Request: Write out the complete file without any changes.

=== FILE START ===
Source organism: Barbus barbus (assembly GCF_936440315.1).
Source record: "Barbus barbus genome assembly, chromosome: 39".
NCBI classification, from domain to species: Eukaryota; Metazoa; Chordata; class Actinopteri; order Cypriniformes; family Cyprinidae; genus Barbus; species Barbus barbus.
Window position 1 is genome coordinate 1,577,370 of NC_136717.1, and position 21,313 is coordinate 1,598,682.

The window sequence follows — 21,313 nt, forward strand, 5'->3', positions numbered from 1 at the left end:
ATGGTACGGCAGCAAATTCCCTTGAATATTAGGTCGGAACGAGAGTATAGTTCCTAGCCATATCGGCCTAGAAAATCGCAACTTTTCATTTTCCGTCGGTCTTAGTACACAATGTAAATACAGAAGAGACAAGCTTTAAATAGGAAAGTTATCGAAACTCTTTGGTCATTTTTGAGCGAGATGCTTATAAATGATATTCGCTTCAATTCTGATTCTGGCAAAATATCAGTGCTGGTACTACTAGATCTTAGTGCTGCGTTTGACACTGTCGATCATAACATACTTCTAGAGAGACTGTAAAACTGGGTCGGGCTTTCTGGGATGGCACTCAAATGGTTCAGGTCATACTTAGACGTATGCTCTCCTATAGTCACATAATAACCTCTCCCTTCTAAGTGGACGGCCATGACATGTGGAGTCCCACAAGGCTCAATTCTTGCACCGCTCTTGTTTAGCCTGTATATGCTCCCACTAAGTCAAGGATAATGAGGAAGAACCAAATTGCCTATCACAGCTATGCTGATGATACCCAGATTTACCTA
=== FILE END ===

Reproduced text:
Source organism: Barbus barbus (assembly GCF_936440315.1).
Source record: "Barbus barbus genome assembly, chromosome: 39".
NCBI classification, from domain to species: Eukaryota; Metazoa; Chordata; class Actinopteri; order Cypriniformes; family Cyprinidae; genus Barbus; species Barbus barbus.
Window position 1 is genome coordinate 1,577,370 of NC_136717.1, and position 21,313 is coordinate 1,598,682.

The window sequence follows — 21,313 nt, forward strand, 5'->3', positions numbered from 1 at the left end:
ATGGTACGGCAGCAAATTCCCTTGAATATTAGGTCGGAACGAGAGTATAGTTCCTAGCCATATCGGCCTAGAAAATCGCAACTTTTCATTTTCCGTCGGTCTTAGTACACAATGTAAATACAGAAGAGACAAGCTTTAAATAGGAAAGTTATCGAAACTCTTTGGTCATTTTTGAGCGAGATGCTTATAAATGATATTCGCTTCAATTCTGATTCTGGCAAAATATCAGTGCTGGTACTACTAGATCTTAGTGCTGCGTTTGACACTGTCGATCATAACATACTTCTAGAGAGACTGTAAAACTGGGTCGGGCTTTCTGGGATGGCACTCAAATGGTTCAGGTCATACTTAGACGTATGCTCTCCTATAGTCACATAATAACCTCTCCCTTCTAAGTGGACGGCCATGACATGTGGAGTCCCACAAGGCTCAATTCTTGCACCGCTCTTGTTTAGCCTGTATATGCTCCCACTAAGTCAAGGATAATGAGGAAGAACCAAATTGCCTATCACAGCTATGCTGATGATACCCAGATTTACCTA